Three bandits are shot dead in Berbice. The tools of their trade were there with them. And so, too, were some of the results of their activities that came about through a reign of terror. Without limiting to the developments in Berbice, a pattern usually follows.
It is almost always from the lips of relations of those who fall before the brunt of police counterforce: So much force?
It is perplexing and troubling: this questioning by relatives before all without shame, remorse, or humanity.
Still, this must be said: there can never be condoning of excessive use of force by the police. Then that is just another form of vigilantism, the most recent episode of which became final in civilian Linden. On the other hand, many times, the departed were neither altar boys nor choirboys.
As one example only, there were police shootings following a spate of bank robberies. Several men died. An enraged inner circle almost instantaneously went on the offensive as to this being uncalled for and unjust.
That was, until there were some conversations and information sharing that proved to be irrefutable. People retreated for they were confronted with the trail that wreaked a lot of blood and death on innocent civilians engaged in the ordinary commerce of the day, like going to the bank.
It was the same story up in the Ancient County. Men pillaged and pummeled the targeted, the vulnerable, the defenseless; on many occasions this took place in the sanctity of their homes. No place was safe; no one was secure.
Citizens were brutalized, traumatized, and dehumanized. It would appear that frequently, the final solution as administered by bandits was simply not necessary. Over reaction and overkill, in circumstances of cowering families, and sometimes paltry resistance. Yet cruelties and deaths visited with the unwelcomed intruders of the night.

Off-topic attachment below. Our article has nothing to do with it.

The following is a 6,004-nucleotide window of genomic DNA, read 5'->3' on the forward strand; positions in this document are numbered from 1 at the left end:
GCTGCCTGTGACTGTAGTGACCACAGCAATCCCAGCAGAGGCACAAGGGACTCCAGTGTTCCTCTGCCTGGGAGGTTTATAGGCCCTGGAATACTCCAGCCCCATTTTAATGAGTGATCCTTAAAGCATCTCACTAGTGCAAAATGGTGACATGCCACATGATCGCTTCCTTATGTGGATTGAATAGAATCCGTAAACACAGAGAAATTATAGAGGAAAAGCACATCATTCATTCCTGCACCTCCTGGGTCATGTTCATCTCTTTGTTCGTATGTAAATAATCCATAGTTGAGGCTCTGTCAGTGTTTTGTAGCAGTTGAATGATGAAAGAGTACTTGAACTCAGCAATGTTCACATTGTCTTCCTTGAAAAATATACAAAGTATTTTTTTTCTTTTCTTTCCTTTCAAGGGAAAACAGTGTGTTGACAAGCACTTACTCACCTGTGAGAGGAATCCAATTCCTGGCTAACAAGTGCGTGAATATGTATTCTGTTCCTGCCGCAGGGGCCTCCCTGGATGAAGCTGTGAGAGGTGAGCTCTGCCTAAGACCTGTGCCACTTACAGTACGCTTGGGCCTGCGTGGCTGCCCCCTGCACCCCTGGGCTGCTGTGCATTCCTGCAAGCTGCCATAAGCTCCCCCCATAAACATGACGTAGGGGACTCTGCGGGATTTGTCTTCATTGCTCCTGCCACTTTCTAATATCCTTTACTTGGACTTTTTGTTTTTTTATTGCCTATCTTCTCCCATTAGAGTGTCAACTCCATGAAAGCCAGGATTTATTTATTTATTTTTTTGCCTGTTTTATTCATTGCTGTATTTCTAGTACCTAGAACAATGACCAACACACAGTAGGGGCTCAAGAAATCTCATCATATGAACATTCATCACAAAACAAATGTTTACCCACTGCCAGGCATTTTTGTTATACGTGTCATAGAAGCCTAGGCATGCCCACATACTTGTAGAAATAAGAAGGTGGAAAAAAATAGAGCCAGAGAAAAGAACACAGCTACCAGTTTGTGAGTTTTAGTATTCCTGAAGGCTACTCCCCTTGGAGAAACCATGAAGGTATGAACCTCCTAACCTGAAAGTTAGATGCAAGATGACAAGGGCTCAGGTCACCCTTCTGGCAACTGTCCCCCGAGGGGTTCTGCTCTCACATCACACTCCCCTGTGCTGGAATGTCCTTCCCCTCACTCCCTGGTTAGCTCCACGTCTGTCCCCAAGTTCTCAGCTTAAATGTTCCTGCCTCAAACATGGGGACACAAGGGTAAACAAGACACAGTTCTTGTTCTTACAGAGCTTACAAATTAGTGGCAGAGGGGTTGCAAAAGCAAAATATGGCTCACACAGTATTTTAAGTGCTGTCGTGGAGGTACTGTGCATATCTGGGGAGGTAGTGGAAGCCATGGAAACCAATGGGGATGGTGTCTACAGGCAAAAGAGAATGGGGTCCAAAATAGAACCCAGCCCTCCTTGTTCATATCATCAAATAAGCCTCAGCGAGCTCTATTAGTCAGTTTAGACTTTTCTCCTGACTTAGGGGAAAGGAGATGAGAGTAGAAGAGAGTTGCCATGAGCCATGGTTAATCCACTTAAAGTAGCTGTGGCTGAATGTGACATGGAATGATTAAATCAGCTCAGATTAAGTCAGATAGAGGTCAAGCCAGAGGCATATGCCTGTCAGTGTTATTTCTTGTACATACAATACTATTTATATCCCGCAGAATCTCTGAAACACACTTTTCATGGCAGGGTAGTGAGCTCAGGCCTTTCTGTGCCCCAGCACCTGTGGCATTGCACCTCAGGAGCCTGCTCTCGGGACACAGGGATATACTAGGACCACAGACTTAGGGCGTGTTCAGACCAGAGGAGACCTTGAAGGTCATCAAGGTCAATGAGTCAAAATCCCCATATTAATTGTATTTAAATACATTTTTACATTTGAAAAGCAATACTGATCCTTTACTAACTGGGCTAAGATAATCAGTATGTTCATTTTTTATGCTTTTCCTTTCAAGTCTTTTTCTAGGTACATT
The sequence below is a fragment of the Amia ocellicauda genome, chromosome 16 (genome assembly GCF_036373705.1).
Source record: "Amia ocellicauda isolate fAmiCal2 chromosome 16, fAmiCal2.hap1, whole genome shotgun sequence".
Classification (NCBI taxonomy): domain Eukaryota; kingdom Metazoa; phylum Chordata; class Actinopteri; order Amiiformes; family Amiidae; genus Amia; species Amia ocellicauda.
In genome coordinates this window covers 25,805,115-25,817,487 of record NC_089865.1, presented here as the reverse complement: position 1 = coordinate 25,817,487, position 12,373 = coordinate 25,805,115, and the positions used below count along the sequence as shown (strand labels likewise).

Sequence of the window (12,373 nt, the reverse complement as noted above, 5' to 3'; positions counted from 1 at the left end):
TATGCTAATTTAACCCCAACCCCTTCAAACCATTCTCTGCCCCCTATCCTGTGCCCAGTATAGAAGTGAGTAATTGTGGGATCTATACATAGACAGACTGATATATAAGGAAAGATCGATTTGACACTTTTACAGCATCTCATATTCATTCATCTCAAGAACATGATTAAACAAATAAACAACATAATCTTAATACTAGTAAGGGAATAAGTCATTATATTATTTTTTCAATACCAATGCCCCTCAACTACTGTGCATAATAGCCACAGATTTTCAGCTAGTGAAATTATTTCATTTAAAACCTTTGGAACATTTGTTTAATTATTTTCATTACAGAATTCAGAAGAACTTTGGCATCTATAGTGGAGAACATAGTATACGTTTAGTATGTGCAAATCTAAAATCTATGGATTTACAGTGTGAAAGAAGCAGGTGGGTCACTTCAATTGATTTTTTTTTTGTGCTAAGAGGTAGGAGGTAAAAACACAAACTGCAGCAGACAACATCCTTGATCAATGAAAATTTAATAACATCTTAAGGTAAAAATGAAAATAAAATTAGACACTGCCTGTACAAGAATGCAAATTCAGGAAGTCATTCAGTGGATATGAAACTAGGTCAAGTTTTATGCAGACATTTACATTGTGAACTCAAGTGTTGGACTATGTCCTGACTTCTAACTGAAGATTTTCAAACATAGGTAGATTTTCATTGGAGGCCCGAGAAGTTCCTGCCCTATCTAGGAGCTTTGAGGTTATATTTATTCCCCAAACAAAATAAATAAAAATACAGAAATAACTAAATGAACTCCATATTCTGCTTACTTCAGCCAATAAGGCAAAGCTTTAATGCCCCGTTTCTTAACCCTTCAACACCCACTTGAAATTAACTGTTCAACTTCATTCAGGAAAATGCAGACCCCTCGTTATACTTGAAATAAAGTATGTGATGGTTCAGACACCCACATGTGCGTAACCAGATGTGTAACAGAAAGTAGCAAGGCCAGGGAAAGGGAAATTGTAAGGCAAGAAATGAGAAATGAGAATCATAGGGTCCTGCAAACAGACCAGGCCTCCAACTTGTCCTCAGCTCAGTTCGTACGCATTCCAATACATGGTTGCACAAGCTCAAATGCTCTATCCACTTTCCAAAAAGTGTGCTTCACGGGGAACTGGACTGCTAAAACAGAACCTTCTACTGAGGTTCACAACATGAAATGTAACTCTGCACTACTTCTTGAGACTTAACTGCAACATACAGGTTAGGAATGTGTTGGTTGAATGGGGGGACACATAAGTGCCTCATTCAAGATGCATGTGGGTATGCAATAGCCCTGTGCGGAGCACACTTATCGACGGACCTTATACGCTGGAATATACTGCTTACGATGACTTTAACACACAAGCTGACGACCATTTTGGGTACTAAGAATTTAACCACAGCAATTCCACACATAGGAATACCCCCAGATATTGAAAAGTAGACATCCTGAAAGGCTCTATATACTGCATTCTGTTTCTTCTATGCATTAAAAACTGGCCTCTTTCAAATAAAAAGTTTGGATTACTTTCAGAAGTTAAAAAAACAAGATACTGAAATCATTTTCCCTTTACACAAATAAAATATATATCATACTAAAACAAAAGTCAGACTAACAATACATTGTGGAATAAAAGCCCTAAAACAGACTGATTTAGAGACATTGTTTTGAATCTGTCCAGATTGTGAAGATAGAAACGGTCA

There were many rich hauls. And still nobody knew anything, knew none involved, and had nothing to say that would have helped in the uphill fight against crime. It was as if these characters were model citizens, men with records of a civilized kind, hardworking souls of virtue and good character.
It was as if they plundered and took their treasure into vacuums. It was as if bandits robbed at will, reaped the rich harvests of crime, and retreated to count their cash and do nothing else.
They just spent endless days counting and recounting their bloody and murderous pickings, until their next mission to terrorize more people for more takings. They never spent nor splurged. They never flashed nor feasted. They never shared. Nobody knew anything until the perpetrators meet their own abrupt, irrecoverable fall in fusillades of bullets.
The pathetic laments are quick to come: did they have to be killed? Could they not have been shot in the arm? Or the leg? Or somewhere other than the bigger, broader targets? This is not limited to suddenly visible, newly audible citizens of Guyanese origins. These forlorn questions land in unsympathetic fields: no reception, no traction. They are usually without foundation.
For these are all hard men, who had exhibited no restraint, no reluctance to dispatch victims with wanton disregard for life. Those who exemplified, in the worst ways, a patented, chilling ruthlessness are now being asked to be shown mercy.
But this does not rise to any consideration or level mercy: recall that there is no place for the use of excessive force.
For the cornered are not of the kind, who are content to go quietly into the night. Rather, it is going down with guns blazing. The lives of each and every policeman is precious, even more precious than those who have crossed barbaric lines with death in their hearts. It is that stark. Family cries notwithstanding, sometimes it is that finall.
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